Kanthirava Narasaraja I

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Kanthirava Narasaraja I
Maharaja of Mysore
Kanthirava Narasaraja I, ruler of the principality of Mysore, 1638–1659.
12th Maharaja of Mysore
PredecessorRaja Wodeyar II (first cousin)
SuccessorDodda Kempadevaraja (first cousin)
Died31 July 1659
FatherBettada Chamaraja

Kanthirava Narasaraja Wodeyar I (Ranadhira Kanteerava Narasa Raja Wodeyar) (1615-31 July, 1659) was the twelfth maharaja of the Kingdom of Mysore from 1638 to 1659.


The previous ruler, Raja Wodeyar II, Kanthirava Narasaraja Wodeyar's cousin, was poisoned on the orders of his dalvoy (commander-in-chief), Vikramaraya, within a year of becoming the maharaja.[1] The 23-year-old Kanthirava Narasaraja I, who had earlier been adopted by the widow of Raja Wodeyar I, became, in 1638, the new maharaja of Mysore. Before becoming the king of Mysore, he lived in Terakanambi near Gundalpet, Chamarajanagar District.[1]


Soon after his accession, he was called on to defend Srirangapatna against the invasions of the Adil Shahis of Bijapur, a defence which he mounted with great loss for the enemy.[2] In the fashion of the two wodeyars before him, he continued to expand the Mysore dominions.[1] This included taking Satyamangalam from the Nayaks of Madurai in the south, unseating the Chingalvas from their base in Piriyapatna in the west, gaining possession of Hosur (near Salem) to the north, and delivering a major blow to the remnant rule of Kempe Gowda of Magadi's henchmen at Yelahanka, from whom a large tribute was exacted.[1] Kanthirava Narasaraja I was also the first wodeyar of Mysore to create the symbols associated with royalty, such as the royal coats of arms, establishing mints, and issuing coins named Kanthiraya (corrupted to "Canteroy") after him.[1] These were to remain part of Mysore's 'current national money' for well over a century.[1]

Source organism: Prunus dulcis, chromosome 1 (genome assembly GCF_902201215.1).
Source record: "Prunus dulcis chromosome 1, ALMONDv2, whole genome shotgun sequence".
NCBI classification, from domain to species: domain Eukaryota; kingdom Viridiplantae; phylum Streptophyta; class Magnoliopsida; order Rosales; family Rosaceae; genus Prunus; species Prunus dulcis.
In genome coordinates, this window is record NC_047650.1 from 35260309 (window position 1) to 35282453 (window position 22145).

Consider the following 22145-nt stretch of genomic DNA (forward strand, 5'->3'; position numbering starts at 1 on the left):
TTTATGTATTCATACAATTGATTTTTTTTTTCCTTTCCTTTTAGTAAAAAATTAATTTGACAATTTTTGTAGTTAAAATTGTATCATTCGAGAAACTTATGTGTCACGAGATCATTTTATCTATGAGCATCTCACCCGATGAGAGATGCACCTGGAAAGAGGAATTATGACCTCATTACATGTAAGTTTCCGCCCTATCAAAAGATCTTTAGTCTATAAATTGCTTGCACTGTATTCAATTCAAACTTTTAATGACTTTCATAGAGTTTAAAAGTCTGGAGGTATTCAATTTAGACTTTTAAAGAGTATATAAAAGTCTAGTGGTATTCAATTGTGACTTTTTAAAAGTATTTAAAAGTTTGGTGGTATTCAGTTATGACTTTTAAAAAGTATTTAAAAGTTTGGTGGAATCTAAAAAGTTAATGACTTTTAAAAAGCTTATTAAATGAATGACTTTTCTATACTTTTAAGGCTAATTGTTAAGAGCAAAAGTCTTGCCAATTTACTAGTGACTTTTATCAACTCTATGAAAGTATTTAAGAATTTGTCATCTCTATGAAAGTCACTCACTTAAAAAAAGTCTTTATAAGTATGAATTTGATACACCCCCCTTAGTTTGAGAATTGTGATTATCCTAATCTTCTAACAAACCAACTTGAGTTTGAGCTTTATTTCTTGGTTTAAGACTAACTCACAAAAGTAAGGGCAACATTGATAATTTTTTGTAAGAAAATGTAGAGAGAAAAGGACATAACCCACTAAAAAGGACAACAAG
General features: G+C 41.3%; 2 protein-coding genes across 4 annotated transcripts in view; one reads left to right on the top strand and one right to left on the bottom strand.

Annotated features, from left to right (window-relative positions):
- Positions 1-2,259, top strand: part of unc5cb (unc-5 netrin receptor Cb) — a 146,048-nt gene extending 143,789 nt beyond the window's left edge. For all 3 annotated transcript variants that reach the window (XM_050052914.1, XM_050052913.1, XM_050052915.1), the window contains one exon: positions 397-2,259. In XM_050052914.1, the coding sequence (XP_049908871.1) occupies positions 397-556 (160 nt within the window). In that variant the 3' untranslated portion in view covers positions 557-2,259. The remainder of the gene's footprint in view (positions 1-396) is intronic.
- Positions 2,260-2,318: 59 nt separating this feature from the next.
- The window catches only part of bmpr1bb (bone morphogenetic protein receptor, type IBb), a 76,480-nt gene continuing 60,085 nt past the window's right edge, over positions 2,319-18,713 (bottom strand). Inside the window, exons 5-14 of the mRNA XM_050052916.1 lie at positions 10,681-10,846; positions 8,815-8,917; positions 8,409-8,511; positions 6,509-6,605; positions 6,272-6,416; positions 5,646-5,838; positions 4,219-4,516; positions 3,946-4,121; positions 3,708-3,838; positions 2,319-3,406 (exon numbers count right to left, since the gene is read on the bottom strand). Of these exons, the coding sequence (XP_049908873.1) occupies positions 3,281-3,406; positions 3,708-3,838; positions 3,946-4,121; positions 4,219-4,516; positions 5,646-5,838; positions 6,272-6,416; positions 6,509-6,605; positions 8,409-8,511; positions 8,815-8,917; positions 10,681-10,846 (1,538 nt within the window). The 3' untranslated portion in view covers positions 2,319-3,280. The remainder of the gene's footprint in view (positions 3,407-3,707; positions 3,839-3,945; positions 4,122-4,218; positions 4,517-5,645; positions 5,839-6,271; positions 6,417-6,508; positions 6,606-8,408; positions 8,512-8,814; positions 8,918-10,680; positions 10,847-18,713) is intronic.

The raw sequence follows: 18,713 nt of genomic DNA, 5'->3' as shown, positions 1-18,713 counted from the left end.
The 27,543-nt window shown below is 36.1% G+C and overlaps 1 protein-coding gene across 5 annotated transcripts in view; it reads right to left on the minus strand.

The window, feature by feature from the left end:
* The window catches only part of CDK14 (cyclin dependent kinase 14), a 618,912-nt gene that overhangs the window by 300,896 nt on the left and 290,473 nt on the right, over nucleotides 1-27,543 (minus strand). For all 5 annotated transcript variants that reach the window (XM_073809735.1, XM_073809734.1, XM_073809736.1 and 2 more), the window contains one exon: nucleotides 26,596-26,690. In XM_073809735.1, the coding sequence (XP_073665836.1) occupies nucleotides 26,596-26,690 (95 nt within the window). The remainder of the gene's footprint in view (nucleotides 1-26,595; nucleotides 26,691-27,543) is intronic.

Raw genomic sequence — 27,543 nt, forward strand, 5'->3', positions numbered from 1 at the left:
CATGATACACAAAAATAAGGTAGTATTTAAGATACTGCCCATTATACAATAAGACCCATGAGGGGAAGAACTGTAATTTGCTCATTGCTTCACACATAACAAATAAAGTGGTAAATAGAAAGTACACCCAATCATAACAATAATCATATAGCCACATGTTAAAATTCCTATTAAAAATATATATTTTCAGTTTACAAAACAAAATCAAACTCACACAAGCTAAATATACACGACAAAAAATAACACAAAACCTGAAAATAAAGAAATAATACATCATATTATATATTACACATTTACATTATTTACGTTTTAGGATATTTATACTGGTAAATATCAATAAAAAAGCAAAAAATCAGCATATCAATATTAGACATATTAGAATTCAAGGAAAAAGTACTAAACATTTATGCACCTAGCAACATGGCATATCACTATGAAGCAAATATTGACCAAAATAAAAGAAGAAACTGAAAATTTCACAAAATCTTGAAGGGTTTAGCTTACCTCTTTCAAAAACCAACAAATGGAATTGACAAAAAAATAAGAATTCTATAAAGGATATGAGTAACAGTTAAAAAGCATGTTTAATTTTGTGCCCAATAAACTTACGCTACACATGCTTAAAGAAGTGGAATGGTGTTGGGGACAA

Dissolution of the Vijayanagara Empire[edit]

Although the Vijayanagara Empire has succumbed to rampages and forages of the Bahamani and Deccan Sultanates, Kanthirava Narasaraja Wodeyar, himself a Hindu king, continued to recognise the Vijayanagara Empire and its namesake emperor Sriranga III. But by then, Sriranga III had completely lost power and control over the empire.

Kanthirava Narasaraja I had ten wives. He died on 31 July 1659, at the age of 44. At his funeral, all his surviving wives committed sati.

South India during the time of Kanthirava Narasaraja I.

Early Christianity in Mysore[edit]

Catholic missionaries, which had arrived in the coastal areas of southern India—the Malabar coast, the Kanara coast, and the Coromandel coast—starting early in the sixteenth century, did not begin work in land-locked Mysore until halfway through the seventeenth.[3] The Mysore mission was established in Srirangapatna in 1649 by Leonardo Cinnami, an Italian Jesuit from Goa.[3] Although a few years later Cinnami was expelled from Mysore on account of opposition in Kanthirava's court, the ruler himself was not seen by the Jesuits as unsympathetic, and towards the end of Kanthirava's rule, Cinnami returned to establish missions in half a dozen locations.[3] During his second stay, Cinnami obtained permission to convert Kanthirava's subjects to Christianity; however, he was successful mostly in the eastern regions of Kanthirava's dominions, regions that later became part of the Madras Presidency of British India.[3] (Subhrahmanyam 1985, p. 209) notes, "...Of a reported 1700 converts in the Mysore mission in the mid-1660s, a mere quarter were Kannadigas (Kannada language speakers), the rest being Tamil speakers from the western districts of modern-day Tamil Nadu..."[3].

See also[edit]



  • Imperial Gazetteer of India: Provincial Series (1908), Mysore and Coorg, Calcutta: Superintendent of Government Printing. Pp. xvii, 365, 1 map.
  • Michell, George (1995), Architecture and Art of Southern India: Vijayanagara and the successor states: 1350–1750, Cambridge and New York: Cambridge University Press. Pp. 250, ISBN 0-521-44110-2
  • Subrahmanyam, Sanjay (1989), "Warfare and state finance in Wodeyar Mysore, 1724–25: A missionary perspective", Indian Economic Social History Review, 26 (2): 203–233, doi:10.1177/001946468902600203

External links[edit]